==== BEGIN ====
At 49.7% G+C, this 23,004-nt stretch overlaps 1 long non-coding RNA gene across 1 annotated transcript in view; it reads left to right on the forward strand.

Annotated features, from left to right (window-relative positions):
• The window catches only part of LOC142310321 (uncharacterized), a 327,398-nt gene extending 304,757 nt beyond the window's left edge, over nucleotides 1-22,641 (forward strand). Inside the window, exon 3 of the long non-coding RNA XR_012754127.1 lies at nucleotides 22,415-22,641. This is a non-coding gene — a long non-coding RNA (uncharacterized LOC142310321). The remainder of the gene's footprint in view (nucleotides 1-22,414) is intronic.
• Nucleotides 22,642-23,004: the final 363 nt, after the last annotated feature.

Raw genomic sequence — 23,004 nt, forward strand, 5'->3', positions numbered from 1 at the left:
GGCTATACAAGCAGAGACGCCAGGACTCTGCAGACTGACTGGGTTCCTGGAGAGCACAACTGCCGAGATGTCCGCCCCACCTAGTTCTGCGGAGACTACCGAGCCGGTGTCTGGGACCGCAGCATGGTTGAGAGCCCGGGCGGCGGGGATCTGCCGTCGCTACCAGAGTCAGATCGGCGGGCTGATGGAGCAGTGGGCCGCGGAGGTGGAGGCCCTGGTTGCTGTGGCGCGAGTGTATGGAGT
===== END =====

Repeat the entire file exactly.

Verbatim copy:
At 49.7% G+C, this 23,004-nt stretch overlaps 1 long non-coding RNA gene across 1 annotated transcript in view; it reads left to right on the forward strand.

Annotated features, from left to right (window-relative positions):
• The window catches only part of LOC142310321 (uncharacterized), a 327,398-nt gene extending 304,757 nt beyond the window's left edge, over nucleotides 1-22,641 (forward strand). Inside the window, exon 3 of the long non-coding RNA XR_012754127.1 lies at nucleotides 22,415-22,641. This is a non-coding gene — a long non-coding RNA (uncharacterized LOC142310321). The remainder of the gene's footprint in view (nucleotides 1-22,414) is intronic.
• Nucleotides 22,642-23,004: the final 363 nt, after the last annotated feature.

Raw genomic sequence — 23,004 nt, forward strand, 5'->3', positions numbered from 1 at the left:
GGCTATACAAGCAGAGACGCCAGGACTCTGCAGACTGACTGGGTTCCTGGAGAGCACAACTGCCGAGATGTCCGCCCCACCTAGTTCTGCGGAGACTACCGAGCCGGTGTCTGGGACCGCAGCATGGTTGAGAGCCCGGGCGGCGGGGATCTGCCGTCGCTACCAGAGTCAGATCGGCGGGCTGATGGAGCAGTGGGCCGCGGAGGTGGAGGCCCTGGTTGCTGTGGCGCGAGTGTATGGAGT